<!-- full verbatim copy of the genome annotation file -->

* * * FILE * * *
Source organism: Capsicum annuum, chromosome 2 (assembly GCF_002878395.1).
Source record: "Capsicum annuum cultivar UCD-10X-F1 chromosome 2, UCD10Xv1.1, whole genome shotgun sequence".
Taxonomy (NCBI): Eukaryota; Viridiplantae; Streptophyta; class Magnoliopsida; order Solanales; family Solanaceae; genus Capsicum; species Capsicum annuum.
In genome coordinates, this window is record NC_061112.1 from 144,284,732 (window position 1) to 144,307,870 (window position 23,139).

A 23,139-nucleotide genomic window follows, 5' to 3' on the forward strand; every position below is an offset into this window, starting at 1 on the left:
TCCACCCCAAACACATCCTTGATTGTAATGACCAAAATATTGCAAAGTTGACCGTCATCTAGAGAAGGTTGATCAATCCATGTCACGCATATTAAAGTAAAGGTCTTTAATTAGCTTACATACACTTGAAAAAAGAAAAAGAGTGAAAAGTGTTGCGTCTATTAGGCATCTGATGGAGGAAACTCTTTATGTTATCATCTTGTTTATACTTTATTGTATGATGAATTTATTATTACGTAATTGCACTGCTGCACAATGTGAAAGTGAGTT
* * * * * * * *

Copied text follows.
Source organism: Capsicum annuum, chromosome 2 (assembly GCF_002878395.1).
Source record: "Capsicum annuum cultivar UCD-10X-F1 chromosome 2, UCD10Xv1.1, whole genome shotgun sequence".
Taxonomy (NCBI): Eukaryota; Viridiplantae; Streptophyta; class Magnoliopsida; order Solanales; family Solanaceae; genus Capsicum; species Capsicum annuum.
In genome coordinates, this window is record NC_061112.1 from 144,284,732 (window position 1) to 144,307,870 (window position 23,139).

A 23,139-nucleotide genomic window follows, 5' to 3' on the forward strand; every position below is an offset into this window, starting at 1 on the left:
TCCACCCCAAACACATCCTTGATTGTAATGACCAAAATATTGCAAAGTTGACCGTCATCTAGAGAAGGTTGATCAATCCATGTCACGCATATTAAAGTAAAGGTCTTTAATTAGCTTACATACACTTGAAAAAAGAAAAAGAGTGAAAAGTGTTGCGTCTATTAGGCATCTGATGGAGGAAACTCTTTATGTTATCATCTTGTTTATACTTTATTGTATGATGAATTTATTATTACGTAATTGCACTGCTGCACAATGTGAAAGTGAGTT